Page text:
In a recent WPTV News Channel 5 news story, local nursing home caregivers are going on strike for a higher minimum wage. Workers there have been pushing for better conditions and pay for the past year. This attempt to raise the wages in the nursing home industry is long overdue. Absent decent wages, it is extremely difficult to hire quality, skilled workers to care for residents at these facilities. Unfortunately, far too often it is clear that the nursing home industry is much more concerned with maximizing profits as opposed to maximizing the level of care that its residents receive.
At Lesser, Lesser, Landy & Smith, we have encountered many nursing homes where their business models are predicated upon having the smallest number of employees working as possible, for the lowest wages as possible. These workers, however, have important jobs. How they perform their jobs has a direct effect on the residents’ health, as well as their ability to continue living. If a nursing home offers minimum wage, or slightly higher than minimum wage, they often get stuck hiring people not because they love their job and are highly skilled, but because they simply cannot get a job anywhere else. If a certified nursing assistant (CNA) is not appropriately trained in body mechanics, they can drop a resident resulting in a broken hip, a subdural hematoma, a broken neck and even death. If skin breakdown avoidance measures, including a turning schedule, heel protectors, cushions and skin inspections, are not strictly adhered to, a resident can suffer horrific wounds, which can become infected and cause the resident’s death. If they do not monitor the food and water intake, the resident can die of malnutrition and dehydration. We have seen it all – uncaring nursing home workers who have turned a blind eye to a resident with dementia walking out of the home into harm’s way, residents who have fallen, suffered horrific skin breakdown, been abused and worse.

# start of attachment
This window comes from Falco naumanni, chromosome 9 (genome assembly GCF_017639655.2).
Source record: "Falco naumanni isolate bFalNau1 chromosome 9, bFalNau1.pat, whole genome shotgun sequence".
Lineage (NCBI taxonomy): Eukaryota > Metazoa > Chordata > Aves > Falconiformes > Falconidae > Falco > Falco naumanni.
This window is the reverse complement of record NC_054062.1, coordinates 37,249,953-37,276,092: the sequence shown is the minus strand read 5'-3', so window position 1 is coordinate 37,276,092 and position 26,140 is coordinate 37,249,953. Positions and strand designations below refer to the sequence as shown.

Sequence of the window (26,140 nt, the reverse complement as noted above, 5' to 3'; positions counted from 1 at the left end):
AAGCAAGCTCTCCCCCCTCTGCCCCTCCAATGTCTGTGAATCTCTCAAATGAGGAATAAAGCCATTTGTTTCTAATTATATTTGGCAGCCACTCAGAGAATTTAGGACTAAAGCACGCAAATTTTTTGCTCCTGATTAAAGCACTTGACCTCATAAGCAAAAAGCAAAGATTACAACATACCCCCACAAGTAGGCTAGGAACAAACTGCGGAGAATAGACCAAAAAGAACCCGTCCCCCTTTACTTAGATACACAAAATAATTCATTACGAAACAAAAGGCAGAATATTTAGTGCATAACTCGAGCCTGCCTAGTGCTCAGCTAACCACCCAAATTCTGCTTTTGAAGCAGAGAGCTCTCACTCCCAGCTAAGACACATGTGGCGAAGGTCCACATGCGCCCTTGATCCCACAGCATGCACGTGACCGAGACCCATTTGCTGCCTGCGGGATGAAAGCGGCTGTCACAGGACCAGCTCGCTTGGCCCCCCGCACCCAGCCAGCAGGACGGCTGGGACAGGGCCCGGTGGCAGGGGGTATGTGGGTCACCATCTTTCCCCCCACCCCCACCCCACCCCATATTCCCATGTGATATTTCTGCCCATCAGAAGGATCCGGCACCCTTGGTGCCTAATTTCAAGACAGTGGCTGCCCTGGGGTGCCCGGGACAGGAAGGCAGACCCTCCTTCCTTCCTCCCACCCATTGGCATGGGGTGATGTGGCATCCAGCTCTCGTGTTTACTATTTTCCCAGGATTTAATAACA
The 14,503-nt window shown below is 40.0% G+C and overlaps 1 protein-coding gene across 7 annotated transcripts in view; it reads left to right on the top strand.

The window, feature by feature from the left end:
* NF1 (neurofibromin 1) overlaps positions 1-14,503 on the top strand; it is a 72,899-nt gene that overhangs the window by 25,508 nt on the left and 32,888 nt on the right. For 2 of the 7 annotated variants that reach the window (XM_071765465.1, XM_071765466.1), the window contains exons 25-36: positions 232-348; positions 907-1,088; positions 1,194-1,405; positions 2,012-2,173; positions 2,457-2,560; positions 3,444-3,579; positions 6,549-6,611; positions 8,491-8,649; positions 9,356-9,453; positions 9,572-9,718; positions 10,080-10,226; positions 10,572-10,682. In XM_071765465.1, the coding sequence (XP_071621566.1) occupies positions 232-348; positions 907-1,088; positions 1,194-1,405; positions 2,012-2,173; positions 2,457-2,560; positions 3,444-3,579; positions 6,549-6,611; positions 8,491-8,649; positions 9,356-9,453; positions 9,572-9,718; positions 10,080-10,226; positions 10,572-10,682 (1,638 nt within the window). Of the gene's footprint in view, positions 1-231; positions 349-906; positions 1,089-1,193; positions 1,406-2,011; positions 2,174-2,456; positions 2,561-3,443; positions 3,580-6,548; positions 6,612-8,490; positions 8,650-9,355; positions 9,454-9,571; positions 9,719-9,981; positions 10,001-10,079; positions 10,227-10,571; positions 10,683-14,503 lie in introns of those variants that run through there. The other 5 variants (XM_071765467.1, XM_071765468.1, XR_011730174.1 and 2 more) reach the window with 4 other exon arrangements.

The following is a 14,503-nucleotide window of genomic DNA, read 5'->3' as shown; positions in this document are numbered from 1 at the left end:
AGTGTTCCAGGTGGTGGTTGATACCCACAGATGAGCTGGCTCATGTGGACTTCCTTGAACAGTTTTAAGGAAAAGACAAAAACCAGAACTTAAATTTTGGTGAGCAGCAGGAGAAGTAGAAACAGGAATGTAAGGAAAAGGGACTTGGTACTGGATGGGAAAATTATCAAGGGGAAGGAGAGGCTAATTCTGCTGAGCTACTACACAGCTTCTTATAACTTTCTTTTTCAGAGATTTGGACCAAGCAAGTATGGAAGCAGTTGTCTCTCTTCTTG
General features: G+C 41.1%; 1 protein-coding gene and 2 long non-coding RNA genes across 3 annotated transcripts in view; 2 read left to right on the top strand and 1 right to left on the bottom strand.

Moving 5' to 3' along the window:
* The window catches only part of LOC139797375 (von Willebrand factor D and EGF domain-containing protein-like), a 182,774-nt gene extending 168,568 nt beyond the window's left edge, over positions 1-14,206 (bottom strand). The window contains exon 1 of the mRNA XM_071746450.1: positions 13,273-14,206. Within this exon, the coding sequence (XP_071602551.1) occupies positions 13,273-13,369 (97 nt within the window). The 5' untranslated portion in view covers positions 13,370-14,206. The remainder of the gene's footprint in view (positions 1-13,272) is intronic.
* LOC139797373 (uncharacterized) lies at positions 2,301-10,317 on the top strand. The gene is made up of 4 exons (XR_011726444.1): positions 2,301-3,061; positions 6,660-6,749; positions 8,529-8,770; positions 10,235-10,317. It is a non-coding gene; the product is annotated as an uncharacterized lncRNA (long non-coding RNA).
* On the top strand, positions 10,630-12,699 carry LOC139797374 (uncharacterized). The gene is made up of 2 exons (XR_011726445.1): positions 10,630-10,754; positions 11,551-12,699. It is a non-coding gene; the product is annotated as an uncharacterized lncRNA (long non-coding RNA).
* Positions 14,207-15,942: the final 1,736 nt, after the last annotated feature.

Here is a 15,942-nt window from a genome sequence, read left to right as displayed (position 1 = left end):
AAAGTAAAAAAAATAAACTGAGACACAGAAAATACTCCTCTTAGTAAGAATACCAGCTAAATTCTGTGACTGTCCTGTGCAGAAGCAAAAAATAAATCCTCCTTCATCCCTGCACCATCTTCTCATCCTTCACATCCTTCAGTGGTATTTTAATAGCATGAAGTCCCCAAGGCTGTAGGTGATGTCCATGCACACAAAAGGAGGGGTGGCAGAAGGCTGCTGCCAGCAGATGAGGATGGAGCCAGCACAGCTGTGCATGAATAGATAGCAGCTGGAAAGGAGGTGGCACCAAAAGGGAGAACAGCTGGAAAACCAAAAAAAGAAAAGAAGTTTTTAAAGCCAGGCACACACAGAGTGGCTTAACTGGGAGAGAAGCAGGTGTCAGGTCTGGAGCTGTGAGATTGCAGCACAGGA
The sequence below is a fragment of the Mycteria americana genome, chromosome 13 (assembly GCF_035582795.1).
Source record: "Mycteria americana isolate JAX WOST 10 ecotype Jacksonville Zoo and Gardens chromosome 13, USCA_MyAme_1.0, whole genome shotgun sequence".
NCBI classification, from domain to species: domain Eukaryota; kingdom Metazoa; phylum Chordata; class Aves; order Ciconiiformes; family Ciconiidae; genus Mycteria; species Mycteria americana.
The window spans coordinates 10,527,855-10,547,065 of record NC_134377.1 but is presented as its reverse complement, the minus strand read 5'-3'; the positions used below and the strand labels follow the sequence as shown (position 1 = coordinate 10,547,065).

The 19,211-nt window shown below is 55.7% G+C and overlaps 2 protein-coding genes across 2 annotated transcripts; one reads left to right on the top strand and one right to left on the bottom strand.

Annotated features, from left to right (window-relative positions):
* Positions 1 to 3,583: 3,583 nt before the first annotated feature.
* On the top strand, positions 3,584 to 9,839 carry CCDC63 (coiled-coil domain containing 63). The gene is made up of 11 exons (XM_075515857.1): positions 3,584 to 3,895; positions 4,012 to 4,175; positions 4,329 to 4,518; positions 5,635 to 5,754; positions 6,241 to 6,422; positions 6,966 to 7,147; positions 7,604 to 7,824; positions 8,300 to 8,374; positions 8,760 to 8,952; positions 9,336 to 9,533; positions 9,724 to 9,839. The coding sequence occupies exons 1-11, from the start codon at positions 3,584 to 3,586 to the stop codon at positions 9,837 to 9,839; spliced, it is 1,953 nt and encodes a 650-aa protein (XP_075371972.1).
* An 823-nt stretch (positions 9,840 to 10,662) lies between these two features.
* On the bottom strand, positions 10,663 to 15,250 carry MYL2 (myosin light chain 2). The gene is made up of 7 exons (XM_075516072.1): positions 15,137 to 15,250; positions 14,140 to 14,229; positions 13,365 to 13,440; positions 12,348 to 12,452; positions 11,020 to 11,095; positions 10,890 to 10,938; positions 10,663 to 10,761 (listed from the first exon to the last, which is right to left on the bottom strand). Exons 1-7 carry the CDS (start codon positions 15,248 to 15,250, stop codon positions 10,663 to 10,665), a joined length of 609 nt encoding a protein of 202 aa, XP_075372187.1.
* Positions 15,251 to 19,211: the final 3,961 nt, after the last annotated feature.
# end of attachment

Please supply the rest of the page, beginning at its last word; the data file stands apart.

Many of our state’s nursing home population represent the most vulnerable people in our society. They are human beings that should be treated with the utmost of respect, not ignored and mistreated. We hope that the strikes are successful and the industry – which consistently records record profits – uses some of its profits to provide better care for their residents, and we can begin to overcome nursing home neglect.